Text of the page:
"I expected growing pains. It's not like we're a team I'm accustomed to, with 10 or 12 returning players who know the drill. It's a situation where it's new for everybody, like 20 rookies coming into play for a new coach."
-- Scott Gordon
Unfortunately, his hand has been short more than a few cards on most nights this season. But the first-year coach of the New York Islanders has refused to dwell on the negatives during his first month as an NHL bench boss.
"It's a slow process," Gordon told NHL.com. "I didn't expect it to be any different. I expected growing pains. It's not like we're a team I'm accustomed to, with 10 or 12 returning players who know the drill. It's a situation where it's new for everybody, like 20 rookies coming into play for a new coach."
Unfortunately for Gordon, he's had more than 20 players -- 26, in fact, more than all but 3 teams in the League, including 3 different starting goalies. In his first 10 games, Gordon has gone into games missing four of his top six defensemen, and he's had All-Star goaltender Rick DiPietro for just 3 games due to injuries. And Gordon learned Friday he would be without DiPietro for the next 4-6 weeks after the goalie had another surgery on his knee.
"Obviously, no team is going to be the same without their No. 1 guy," Gordon said. "It doesn't matter who you have, when you don't have your No. 1 guy it's a big hole in your lineup (but) there's nothing we can do about it."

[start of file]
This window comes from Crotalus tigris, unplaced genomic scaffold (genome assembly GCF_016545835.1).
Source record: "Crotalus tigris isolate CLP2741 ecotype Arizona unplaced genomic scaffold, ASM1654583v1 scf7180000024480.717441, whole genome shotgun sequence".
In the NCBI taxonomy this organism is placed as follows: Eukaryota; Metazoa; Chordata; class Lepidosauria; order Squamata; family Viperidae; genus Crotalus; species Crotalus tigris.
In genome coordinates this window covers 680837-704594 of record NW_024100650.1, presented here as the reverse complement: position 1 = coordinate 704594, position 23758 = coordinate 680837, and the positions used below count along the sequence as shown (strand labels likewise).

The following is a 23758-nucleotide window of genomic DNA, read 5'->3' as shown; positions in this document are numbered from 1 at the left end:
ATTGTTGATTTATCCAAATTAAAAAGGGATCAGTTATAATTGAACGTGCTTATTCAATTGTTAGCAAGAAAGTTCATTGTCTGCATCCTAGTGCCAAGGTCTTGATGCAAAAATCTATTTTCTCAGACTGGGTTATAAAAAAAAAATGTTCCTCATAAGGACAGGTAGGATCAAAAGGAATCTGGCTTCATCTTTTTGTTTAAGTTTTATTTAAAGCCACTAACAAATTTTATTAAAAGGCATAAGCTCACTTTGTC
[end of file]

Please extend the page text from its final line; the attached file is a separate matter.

It's all been part of the learning process for Gordon, who had spent the previous 6 seasons coaching the Providence Bruins of the American Hockey League.
"The thing that's really stuck out to me that's something different, making an adjustment to, is the schedule," Gordon said. "There's less practice time, less time for preparations. You're doing more travel -- the travel is quicker because you're chartering, but coming from Providence, we didn't have many bus rides more than 2 hours, and probably 14 hotel stays on average, and I'm going to pass that in the first month of the season.
"It's challenging, realizing that where I would normally give the players the day off I've had to re-think that. And the length of practice, you can't expect the players to go the same amount of practice time you would in the American league. Here you kind of have to pick your drills to the point where you're maximizing the amount of time you're on the ice and efficiency of what you do."
Now that he's a month into the season, Gordon said he has a better hand on life behind an NHL bench goes.
"If you would have asked me 2 weeks ago, I would say I'm still feeling it out, but now that I've seen how it's gone the last month, I feel a little more precise about what I want to do," Gordon said. "Is this the right thing with a day off, or should we do this drill, or am I asking too much? In the last 2 weeks I've gotten a comfort level with this is how I want to do it and right or wrong I think this is necessary and this is how we're going to go about it."
While the numbers might not bear it out, only 1 of the Isles' 8 losses in their 2-7-1 start has been by more than 2 goals. And that's with dressing 26 different players.
"I think the first 5 games, for me, I was able to say, 'OK, we're not good in these areas and we're going to put a little more focus on those areas,'" said Gordon. "… The first 5 games were important for us. It was pretty obvious when we were successful what we did well and reaffirmed what I wanted from the players, and when we didn't do it we failed dramatically. I think our players have been able to identify that."